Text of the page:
Thomas Allen & Son sent me The Big Book of Less in exchange for an honest review. All opinions are my own.
Hey everybody! I hope you’re having a great week. I’ve got a crappy cold and haven’t been able to write here as much as I’d like but I’ve been dying to tell you about this book. It’s the new one (out just last week) from the editors of Flow magazine, The Big Book of Less: Finding Joy in Living Lighter. It’s a book of articles and activities about living with less (less stuff, less information, less control, and more) and learning less-ons along the way. #seewhatididthere
Here’s a little more from the back of the book:
Less stuff. Less stress. Less distraction. Less everything.
In less comes the freedom of letting go. This thoughtful and surprising book shows us how to get there, by paring down not just the jumble of things around us, but the clutter in our heads, too. Which then makes room for more—more listening, more focus, more wisdom, more time. More life. And to help, interact with special paper goodies, including a one-thought-a-day diary, a foldout tiny house to let you imaging the pleasures of living in a small, cozy space, and art posters that depict a beautiful picture of what it means to do less, not more.
There are seven chapters: Less Stuff, Less Information, Less Remembering, Less Control, Less Doing, Less Living Large and Less Judgement.
I’m glued to a screen WAY more often than I’d like to admit, so the chapter about consuming less information really spoke to me. I want to do less scrolling, more reading; less watching, more doing. Contributors say that doesn’t have to mean stepping away from the Internet altogether but a digital detox now and then or restricting our screen time to just a few blocks during the day can help us be more present, improve concentration and free up time to engage in things that truly bring us joy.
I’ve always thought we lived in a tiny house (we’ve got about 1,100 square feet for two adults, two middle-graders and a cat) but the Less Living Large chapter showed me we’ve got a lot of downsizing to do before we can say we’re living small. The tiny homes the book talks about are dwellings anywhere from 215 to 540 square feet — and a simpler, more intentional way of life that is becoming more and more popular around the world.
“If you are going to live small, it is natural for you to think about what is absolutely necessary for you to have right now and what is important to you. And that brings you closer to who you are and what you want to love. You don’t have to immediately go live smaller, but researchers have discovered a link between people with a lot of stuff in their house and the stress hormone cortisol — it turns out, the more things, the more stress. And, according to tiny-house owners, and as paradoxical as it may sound, less living space actually creates more room. Specifically: room in your mind. Without the expense of a large house, a mortgage, all of the belongings and obligations, you have more time and energy to do the things that make you happy — reading, gardening, volunteering, walking, tinkering around, or just sitting and thinking.”
— Annalot Boersma and Chris Muyres, Tiny House (The Big Book of Less)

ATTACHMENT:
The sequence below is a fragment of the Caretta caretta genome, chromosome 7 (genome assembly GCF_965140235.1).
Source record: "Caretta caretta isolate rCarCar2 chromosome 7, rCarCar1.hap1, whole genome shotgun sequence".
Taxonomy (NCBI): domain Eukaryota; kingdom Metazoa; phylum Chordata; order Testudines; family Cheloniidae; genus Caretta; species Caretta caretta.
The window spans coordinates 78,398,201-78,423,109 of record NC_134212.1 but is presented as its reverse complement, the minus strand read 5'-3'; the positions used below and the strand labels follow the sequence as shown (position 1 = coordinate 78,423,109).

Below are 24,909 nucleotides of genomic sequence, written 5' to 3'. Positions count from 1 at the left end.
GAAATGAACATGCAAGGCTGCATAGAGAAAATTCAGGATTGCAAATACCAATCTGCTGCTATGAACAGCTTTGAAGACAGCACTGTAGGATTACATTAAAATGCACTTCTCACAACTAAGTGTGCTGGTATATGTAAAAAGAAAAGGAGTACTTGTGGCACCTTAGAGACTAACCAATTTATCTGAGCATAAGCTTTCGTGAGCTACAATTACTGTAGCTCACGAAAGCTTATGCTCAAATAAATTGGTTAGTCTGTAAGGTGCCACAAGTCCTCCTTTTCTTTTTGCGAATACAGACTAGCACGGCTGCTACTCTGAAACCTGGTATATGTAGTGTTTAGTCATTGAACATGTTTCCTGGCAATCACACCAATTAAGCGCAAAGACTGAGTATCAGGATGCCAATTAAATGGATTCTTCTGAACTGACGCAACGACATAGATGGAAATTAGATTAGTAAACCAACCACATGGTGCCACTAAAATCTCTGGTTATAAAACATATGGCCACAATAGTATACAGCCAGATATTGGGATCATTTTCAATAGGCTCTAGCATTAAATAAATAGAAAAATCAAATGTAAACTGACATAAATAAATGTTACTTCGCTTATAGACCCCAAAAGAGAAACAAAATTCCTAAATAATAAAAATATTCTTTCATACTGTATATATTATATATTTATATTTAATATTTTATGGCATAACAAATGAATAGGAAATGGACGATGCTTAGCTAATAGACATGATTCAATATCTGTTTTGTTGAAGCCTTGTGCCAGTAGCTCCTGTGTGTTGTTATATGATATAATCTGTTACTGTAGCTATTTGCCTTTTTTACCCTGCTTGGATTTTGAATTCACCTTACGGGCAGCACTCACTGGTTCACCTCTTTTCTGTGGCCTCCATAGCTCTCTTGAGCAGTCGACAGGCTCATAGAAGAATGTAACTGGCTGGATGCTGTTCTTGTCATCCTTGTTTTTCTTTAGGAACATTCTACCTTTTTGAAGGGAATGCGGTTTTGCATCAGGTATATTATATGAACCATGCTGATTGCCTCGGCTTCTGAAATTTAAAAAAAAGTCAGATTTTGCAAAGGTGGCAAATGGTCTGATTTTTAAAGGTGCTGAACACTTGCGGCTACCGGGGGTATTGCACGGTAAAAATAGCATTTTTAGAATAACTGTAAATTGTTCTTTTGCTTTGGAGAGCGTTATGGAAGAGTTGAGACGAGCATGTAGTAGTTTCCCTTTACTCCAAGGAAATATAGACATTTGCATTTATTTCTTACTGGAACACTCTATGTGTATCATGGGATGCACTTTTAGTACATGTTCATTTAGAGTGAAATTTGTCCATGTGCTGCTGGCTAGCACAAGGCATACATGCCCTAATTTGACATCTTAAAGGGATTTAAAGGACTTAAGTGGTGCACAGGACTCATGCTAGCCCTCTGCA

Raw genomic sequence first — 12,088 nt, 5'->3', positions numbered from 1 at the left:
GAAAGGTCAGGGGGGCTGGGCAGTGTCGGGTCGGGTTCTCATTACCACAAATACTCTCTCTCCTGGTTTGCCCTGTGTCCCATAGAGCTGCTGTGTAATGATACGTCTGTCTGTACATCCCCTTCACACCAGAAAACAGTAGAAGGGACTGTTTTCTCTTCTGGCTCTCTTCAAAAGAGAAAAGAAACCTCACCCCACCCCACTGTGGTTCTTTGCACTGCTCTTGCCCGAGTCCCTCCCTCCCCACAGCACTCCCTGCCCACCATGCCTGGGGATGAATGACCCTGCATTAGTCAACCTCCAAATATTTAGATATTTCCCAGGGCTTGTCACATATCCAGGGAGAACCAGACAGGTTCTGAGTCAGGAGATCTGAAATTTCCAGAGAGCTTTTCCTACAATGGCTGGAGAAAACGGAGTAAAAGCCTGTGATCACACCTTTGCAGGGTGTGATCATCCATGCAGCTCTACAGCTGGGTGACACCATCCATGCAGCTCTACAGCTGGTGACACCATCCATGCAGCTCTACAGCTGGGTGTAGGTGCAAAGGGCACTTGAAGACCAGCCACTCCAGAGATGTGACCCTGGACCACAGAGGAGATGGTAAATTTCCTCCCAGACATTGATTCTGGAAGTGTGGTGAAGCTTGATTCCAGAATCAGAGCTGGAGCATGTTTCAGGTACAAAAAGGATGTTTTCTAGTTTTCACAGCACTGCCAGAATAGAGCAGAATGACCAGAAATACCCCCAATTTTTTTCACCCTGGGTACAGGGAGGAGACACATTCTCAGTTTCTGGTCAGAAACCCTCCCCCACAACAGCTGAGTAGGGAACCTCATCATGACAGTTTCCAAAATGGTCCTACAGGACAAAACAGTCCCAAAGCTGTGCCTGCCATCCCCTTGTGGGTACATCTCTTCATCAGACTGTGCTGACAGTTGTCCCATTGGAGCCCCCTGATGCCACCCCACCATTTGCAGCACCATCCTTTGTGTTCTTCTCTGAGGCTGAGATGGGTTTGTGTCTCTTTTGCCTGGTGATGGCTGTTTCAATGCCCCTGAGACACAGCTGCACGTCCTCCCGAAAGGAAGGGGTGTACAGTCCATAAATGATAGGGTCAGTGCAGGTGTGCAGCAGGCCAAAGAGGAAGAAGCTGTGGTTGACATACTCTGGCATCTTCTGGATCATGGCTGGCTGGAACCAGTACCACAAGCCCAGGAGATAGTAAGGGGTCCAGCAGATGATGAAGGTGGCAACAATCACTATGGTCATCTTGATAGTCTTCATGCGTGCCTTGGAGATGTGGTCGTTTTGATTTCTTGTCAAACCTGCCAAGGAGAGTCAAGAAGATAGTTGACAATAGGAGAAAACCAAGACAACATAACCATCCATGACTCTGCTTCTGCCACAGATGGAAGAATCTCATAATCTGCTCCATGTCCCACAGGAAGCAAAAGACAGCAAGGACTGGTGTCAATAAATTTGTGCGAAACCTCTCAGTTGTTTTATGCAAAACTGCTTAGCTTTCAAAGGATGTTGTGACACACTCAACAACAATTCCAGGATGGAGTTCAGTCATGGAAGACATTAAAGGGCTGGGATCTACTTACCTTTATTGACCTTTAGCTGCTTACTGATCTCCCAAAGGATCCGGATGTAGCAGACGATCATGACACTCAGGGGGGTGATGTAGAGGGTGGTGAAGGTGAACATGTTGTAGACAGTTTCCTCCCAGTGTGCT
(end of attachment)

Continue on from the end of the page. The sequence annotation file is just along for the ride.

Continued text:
In the article, How Great Small Can Be, author Caroline Buijs explores the small pleasures that give our lives meaning. According to philosopher Alain de Botton, the world we live in would have us believe that happiness lies in luxury goods and lush landscapes rather than the simple, ordinary things that actually bring us the most joy. As a result, says Caroline, we must seek out and celebrate the small.
“Maybe, especially on those rainy days when we feel out of sorts, we’ve lost sight of how important we are to others. And that importance so often lies in small things: giving your full attention to your child, letting your partner sleep in while you make breakfast, doing the shopping for an elderly neighbour. These small things make us feel good about ourselves and the world — a world where big things can sometimes add up to so little.”
— Caroline Buijs, How Great Small Can Be (The Big Book of Less)
By celebrating quiet rather than noise and being rather than doing, I found the book had a soothing effect. It’s okay that it took me a couple of weeks to read it; it’s okay to rest; it’s okay to do less. (Even if we’re hardwired to think otherwise.)
Looking for more like The Big Book of Less? See Irene and Astrid’s 50 Ways to Draw Your Beautiful Life and A Book That Takes Its Time. (They have other books too, but those are the ones I’ve reviewed.)
Thanks to Thomas Allen & Son, I have a copy of The Big Book of Less for one of you, PLUS Flow’s new Tiny Pleasures Sticky Notes and One Day at a Time Daily List Pad. (Yay!) To enter to win, tell me some of your favourite small pleasures in the comments below. (This entry is mandatory.)
For another entry, follow try small things on Facebook, share this post (you’ll see the share buttons below) and tell me your Facebook name in the comments below.
And feel free to tweet the following once per day and leave the url for your tweet in the comments below (one entry per tweet). Make sure you’re following try small things and Thomas Allen & Son for your entry to count.
#Win “The Big Book of Less: Finding Joy in Living Lighter” from @trysmallthings https://wp.me/p4xBed-7gF CAN 4/30 #thebigbookofless
The contest is open to Canadian (excluding Quebec) residents 18+ and ends at 11:59 p.m. EST on April 30, 2019. The potential winner (chosen at random) must respond to prize notification within 48 hours and provide the correct answer to a skill-testing question, otherwise another winner will be selected.
Images excerpted from The Big Book of Less: Finding Joy in Living Lighter by Irene Smit and Astrid van der Hulst (Workman.) Copyright © 2019. Used with permission from the publisher.